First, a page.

Sunday, October 23, 2016

My Shamrocks

My Shamrocks

My Shamrocks Autumn 2016

I have had Oxalidaceae Oxalis debilis included as an integral part of my garden the whole time. Forever. Got the original bulbs (tubers?) from good ole Mom. Actually, I am not sure if what Mom gave me fit the botanical definition of tubers... more like a handful of muddy plant material dripping water all over my clean pants. Below is an image of Mom during her final Christ's Mass season with her family.

Here in Nevada U.S.A. the plants hibernate during the summer if left to thrive on their own account. Just keep the tubers moist enough so they do not dehydrate; not moist enough so they rot and mildew. Mostly, I have had my specimens in containers, but sometimes I have grown them directly in the soil. From my own experience these are a tough, hardy, and enduring perennial, and true to that definition. The Wikipedia page offers a lot of important scientific information. This year I am glad to have remembered to photographically document proof of this seasonal hibernation that occurs in the Eastern Mojave Valley. The photographs following document the recovery from hibernation. The images themselves are dated and time stamped.This first image below captures the plant as it appeared on 22 October2016.

While the image below captures the same plant on 13 September 2016 a little over one month earlier. At the end of the very harsh Mojave Summer Season

This third image illustrates the recovery process best in light of the other two photos.The image was captured on the 30th of September.

As I put together this post, the feeling inside is so pleasing to me. I have intended to put together this article for years, only all of the factors never lined up. The above images are all of the same potted plant, in the same location and position, with the timing sequence in just the right order.The strands of old growth hanging over the side dead are last year's growth which is usually added to my mulch area. Like I posted earlier, everything just fit together like a puzzle this year. Another thing that I am relearned while researching for this post? That this plant is quite edible. There is a downside though. The article I read stated that the chemicals inside Oxalis deplete calcium.

Captured: St. Patrick's Day2016

Shamrocks also exhibit a property known as nyctinasty. The Wiki link explains it quite well... as do I hope my images.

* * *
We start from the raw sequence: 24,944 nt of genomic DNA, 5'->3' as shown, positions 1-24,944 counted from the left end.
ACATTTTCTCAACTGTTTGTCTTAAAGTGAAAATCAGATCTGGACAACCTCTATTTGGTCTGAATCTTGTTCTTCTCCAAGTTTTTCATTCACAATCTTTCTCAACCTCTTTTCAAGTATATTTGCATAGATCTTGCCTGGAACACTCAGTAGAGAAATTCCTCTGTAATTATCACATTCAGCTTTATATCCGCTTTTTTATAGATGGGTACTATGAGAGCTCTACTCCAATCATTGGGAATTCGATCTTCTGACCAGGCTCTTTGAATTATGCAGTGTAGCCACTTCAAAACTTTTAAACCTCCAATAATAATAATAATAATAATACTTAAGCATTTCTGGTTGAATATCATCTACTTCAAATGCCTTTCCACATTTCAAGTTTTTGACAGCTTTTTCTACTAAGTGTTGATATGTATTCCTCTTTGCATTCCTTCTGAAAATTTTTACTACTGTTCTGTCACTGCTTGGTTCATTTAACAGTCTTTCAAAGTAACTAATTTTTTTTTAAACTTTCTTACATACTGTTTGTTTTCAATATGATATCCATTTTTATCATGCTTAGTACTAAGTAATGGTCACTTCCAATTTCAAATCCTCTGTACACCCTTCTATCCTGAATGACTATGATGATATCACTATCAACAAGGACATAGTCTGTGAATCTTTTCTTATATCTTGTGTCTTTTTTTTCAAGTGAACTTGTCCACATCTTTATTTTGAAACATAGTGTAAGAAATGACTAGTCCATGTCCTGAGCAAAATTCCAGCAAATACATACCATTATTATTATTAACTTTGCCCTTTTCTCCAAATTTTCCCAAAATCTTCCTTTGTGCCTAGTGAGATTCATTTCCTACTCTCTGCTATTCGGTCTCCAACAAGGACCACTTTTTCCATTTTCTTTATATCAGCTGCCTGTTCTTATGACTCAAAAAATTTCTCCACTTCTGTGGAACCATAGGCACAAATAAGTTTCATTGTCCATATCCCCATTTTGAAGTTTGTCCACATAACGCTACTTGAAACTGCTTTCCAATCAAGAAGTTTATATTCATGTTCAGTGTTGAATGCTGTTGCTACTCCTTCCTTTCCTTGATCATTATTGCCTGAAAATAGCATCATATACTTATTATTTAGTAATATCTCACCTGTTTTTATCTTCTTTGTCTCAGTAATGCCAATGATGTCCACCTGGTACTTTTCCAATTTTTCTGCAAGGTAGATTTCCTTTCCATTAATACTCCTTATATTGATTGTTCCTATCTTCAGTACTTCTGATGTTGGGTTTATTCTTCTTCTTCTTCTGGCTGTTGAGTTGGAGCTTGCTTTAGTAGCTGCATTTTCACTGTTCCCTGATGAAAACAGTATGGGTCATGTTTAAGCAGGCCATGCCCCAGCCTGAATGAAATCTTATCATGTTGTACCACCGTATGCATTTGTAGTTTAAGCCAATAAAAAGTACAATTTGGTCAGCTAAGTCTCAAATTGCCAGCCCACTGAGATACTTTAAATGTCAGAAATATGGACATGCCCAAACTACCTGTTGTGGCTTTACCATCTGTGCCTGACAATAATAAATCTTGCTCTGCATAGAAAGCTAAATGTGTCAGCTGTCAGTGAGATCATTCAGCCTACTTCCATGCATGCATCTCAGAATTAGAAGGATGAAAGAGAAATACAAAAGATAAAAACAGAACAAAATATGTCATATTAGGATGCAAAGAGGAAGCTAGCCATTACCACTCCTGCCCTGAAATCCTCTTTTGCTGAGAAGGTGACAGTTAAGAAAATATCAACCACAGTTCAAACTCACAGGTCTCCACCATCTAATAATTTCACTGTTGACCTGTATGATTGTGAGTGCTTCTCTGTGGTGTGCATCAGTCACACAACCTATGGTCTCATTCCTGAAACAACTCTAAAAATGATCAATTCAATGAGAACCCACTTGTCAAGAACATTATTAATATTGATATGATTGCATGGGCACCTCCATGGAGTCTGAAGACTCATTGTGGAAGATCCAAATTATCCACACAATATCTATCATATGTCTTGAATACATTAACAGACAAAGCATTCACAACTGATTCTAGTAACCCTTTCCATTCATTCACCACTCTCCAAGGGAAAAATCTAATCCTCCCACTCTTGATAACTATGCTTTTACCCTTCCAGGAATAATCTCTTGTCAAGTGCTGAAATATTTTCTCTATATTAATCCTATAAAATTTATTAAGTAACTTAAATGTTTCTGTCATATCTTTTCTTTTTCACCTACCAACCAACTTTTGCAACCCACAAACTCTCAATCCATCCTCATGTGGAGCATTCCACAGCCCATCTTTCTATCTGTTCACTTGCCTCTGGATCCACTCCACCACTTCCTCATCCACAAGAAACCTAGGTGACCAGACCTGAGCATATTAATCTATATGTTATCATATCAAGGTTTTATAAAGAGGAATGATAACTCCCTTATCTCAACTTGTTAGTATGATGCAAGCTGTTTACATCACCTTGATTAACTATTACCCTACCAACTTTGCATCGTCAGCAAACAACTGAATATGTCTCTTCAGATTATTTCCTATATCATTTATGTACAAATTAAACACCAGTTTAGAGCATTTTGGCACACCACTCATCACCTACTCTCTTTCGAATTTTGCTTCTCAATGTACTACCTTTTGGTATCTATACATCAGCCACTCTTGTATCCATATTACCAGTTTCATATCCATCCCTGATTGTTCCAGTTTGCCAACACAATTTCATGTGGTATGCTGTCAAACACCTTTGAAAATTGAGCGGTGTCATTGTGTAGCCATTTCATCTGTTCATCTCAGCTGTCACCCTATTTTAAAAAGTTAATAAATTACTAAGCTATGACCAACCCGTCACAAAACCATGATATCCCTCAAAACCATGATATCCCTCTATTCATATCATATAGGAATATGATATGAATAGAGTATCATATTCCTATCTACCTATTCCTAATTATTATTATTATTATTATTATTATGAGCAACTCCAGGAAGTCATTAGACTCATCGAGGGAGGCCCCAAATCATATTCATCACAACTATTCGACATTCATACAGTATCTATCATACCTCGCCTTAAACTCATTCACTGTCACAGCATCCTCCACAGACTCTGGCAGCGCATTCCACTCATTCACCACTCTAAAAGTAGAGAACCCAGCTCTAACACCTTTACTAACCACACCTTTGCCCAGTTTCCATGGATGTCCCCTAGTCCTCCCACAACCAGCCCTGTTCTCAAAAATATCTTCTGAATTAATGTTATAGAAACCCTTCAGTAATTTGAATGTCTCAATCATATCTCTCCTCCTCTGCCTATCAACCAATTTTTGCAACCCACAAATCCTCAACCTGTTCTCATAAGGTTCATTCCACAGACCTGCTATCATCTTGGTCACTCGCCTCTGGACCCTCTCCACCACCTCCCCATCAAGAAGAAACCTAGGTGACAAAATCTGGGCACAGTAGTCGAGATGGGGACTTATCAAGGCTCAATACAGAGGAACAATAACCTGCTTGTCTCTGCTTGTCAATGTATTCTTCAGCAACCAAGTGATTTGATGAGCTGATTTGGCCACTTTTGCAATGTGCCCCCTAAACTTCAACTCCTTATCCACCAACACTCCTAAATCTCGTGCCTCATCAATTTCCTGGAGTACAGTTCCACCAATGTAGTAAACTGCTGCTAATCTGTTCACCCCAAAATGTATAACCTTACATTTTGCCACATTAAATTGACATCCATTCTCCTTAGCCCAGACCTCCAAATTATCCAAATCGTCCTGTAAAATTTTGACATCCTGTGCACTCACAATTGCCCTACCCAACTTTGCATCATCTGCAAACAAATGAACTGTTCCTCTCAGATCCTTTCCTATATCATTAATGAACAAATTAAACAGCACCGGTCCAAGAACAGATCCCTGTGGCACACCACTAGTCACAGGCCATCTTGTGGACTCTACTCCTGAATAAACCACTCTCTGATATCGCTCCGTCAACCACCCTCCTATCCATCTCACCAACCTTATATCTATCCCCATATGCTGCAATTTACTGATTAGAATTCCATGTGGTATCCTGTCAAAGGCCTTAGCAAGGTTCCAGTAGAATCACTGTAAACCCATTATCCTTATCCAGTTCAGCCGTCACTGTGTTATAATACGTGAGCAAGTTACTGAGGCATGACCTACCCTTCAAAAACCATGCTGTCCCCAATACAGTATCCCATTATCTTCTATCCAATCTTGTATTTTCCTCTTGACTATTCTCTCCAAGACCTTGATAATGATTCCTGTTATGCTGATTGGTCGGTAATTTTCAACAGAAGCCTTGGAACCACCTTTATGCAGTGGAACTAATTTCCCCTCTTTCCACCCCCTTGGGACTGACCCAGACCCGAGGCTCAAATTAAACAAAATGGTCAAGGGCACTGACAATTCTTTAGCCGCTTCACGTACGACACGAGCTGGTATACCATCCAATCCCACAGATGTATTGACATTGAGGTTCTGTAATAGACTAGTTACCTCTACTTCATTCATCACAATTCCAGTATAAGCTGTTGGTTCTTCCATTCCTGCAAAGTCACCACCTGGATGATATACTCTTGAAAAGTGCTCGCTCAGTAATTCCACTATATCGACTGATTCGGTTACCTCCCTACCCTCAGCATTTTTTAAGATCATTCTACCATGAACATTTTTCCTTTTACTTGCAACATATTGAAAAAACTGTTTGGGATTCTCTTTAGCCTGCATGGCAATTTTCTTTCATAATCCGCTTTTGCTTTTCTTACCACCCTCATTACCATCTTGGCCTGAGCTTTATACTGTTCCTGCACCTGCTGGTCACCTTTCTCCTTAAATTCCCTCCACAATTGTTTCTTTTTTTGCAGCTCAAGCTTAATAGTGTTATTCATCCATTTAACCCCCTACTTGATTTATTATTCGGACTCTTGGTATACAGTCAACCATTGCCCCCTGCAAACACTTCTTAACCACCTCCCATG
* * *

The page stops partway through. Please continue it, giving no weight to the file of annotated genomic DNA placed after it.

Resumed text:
Below is an image of one of my shamrock containers on October 28th at 0920 hrs. All of the plants are in full bloom here in Las Vegas, Nevada, USA.The blooms are fully open to capture the day's sunlight

This year I remembered to capture images of the plants as time opened and closed the blooms.This next image below shows the plant in partial nyctinasty. Captured on the 23rd of October at 1645 hours.

Partial Nyctinasty

What happens each year is I move, prune, or transplant the shamrocks before capturing the nyctinasty process. Below is an image of the "same" shamrock closed and in full nyctinasty.This last image was captured on the 24th of October at 1630hrs.

Fully closed

Please note the condition of the pot. I have three that are all pretty beat up from sun baking and age. A shout out to any rich scavengers and/or other acquaintances that could assist me (the financially challenged crippled old guy) because I really need a new planter for my shamrocks. Mom gave them to me. And am just plain flat @55 broke most of the time. Surely would appreciate it. In addition, I am proud to be a Mick, pure, all the way back to the boat. On Dad's side before the boat, one of my grannies was a Welch woman. Gael just the same.

Another unique property of these edible plants is the swirled unopened bud. I zoomed-in and cut out a detail to show you folks with closed blooms in the same image.

Rounded up this image from February of last year to show how full and beautiful these potted plants can get. Not many blooms yet this is during high Winter.

The image below was captured during January 2017 at Las Vegas, NV, U.S.A.The temperature is getting down to 35°F through 40°F during the night and 60°F up toward 66°F during the day. The plants are flourishing. The foliage is so very dark green it could almost appear to be tinted a purple color.

Saint Patrick's Day is coming up on March 17th and I must keep this in mind.

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